The Curtiss-Wright Junior was initially known as the Curtiss-Robinson CR-1 Skeeter developed and manufactured in the United States during the 1930s. It is a light sports aircraft planned to be sold for the cost of a mid-range automobile. The aircraft first flew in October 1930 and several were still flying as of 2012. A total number of 270 Juniors were built, approximately.
The Junior was built as a minimalist and economical aircraft built before the Great Depression for the public. Designed by Karl White, Walter Beech, and H.Lloyd Child, the aircraft was initially named the Skeeter with an all-new feature that maintained the standard layout of the Snyder Buzzard light sports aircraft. It was designed with a square cross-section fuselage constructed from a fabric-covered steel tube. On October 5, 1930, the aircraft took to the air for the first time. In 1931, the Skeeter was given the designation CW-1 Junior, by the time that the Curtiss had merged into Curtiss-Wright. In 2012, some aircraft were still being flown by private operators. A total number of 270 Juniors were built, approximately.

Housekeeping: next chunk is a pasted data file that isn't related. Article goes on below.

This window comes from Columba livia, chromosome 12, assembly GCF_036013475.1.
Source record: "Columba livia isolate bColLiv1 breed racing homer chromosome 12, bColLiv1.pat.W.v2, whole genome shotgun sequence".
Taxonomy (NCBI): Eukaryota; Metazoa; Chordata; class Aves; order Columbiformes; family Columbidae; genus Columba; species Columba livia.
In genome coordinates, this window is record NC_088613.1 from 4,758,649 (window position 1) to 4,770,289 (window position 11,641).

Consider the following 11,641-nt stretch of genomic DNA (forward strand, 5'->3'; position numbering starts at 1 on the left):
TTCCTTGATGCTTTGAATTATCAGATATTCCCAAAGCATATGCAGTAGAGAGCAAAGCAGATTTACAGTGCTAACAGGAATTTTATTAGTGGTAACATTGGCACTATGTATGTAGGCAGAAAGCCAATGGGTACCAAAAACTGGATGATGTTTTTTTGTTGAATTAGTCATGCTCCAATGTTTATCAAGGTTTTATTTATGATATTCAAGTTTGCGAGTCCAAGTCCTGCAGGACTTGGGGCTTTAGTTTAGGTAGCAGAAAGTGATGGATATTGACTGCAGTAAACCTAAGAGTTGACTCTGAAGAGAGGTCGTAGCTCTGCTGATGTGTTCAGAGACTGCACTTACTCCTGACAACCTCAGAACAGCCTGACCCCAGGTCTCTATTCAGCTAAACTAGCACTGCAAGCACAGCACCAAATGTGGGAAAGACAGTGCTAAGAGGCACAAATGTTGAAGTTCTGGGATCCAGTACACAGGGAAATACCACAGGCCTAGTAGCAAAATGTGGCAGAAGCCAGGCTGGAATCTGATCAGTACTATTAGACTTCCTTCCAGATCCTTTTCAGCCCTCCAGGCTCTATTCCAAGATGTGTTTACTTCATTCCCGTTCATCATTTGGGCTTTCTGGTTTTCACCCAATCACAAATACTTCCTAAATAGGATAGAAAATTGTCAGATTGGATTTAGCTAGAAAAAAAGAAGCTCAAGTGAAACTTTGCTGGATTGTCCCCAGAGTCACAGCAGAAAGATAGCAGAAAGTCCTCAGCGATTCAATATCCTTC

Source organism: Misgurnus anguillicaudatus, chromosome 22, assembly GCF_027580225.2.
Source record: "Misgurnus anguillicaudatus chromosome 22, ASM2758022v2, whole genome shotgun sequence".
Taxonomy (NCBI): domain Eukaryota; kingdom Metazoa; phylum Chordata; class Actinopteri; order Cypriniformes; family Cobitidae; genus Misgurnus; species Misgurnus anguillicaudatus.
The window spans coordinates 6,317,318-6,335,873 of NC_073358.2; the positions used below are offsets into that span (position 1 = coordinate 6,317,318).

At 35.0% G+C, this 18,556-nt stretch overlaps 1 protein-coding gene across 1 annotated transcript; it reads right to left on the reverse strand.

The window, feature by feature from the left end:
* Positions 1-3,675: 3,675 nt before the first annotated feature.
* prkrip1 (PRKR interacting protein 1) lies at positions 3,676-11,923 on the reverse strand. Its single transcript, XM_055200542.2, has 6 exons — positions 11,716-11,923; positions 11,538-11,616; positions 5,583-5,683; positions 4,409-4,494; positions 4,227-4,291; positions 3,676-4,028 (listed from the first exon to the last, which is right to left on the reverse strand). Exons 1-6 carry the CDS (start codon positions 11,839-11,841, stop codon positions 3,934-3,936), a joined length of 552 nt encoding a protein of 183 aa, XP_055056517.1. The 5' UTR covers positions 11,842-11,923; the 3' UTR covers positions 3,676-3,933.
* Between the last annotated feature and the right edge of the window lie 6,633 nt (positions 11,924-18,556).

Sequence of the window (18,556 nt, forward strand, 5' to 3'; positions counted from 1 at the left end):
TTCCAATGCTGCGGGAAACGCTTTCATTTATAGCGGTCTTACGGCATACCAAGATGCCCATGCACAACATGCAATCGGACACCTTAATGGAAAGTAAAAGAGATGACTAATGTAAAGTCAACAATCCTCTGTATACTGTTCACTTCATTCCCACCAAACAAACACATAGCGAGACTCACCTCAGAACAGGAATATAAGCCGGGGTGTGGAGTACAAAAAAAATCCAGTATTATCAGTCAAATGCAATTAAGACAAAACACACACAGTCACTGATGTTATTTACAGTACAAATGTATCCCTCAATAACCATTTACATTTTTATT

The CW-1 Junior was designed with a seat for a single pilot and a passenger in a tandem configuration. It has an external length of 6.48 meters, an external height of 2.24 meters, and a fuselage diameter of 0.8 meters. The wingspan is 12.04 meters and the wing area is 16.4 square meters. It has a fixed conventional landing gear with a wheelbase of 4.45 meters. The empty weight is 259 kg, the gross weight is 442 kg, and the maximum payload is 145 kg. It has a fuel tank capacity of 9.2 US gal.
The aircraft is powered by a single Szeley SR-3 engine. It is a three-cylinder radial piston engine with one camshaft per cylinder- pushrod-operated overhead inlet valves with one each per cylinder, a Stromberg carburetor fuel system, and an air cooling system. The engine produces a maximum takeoff thrust of 45 horsepower and drives a two-bladed fixed-pitch pusher propeller. It has a maximum speed of 70 knots and a travel range of 170 nautical miles. It can fly up to 1,200 feet and can climb at a rate of 600 feet per minute.
Want More of This?
We'll send you our latest and best content straight to your inbox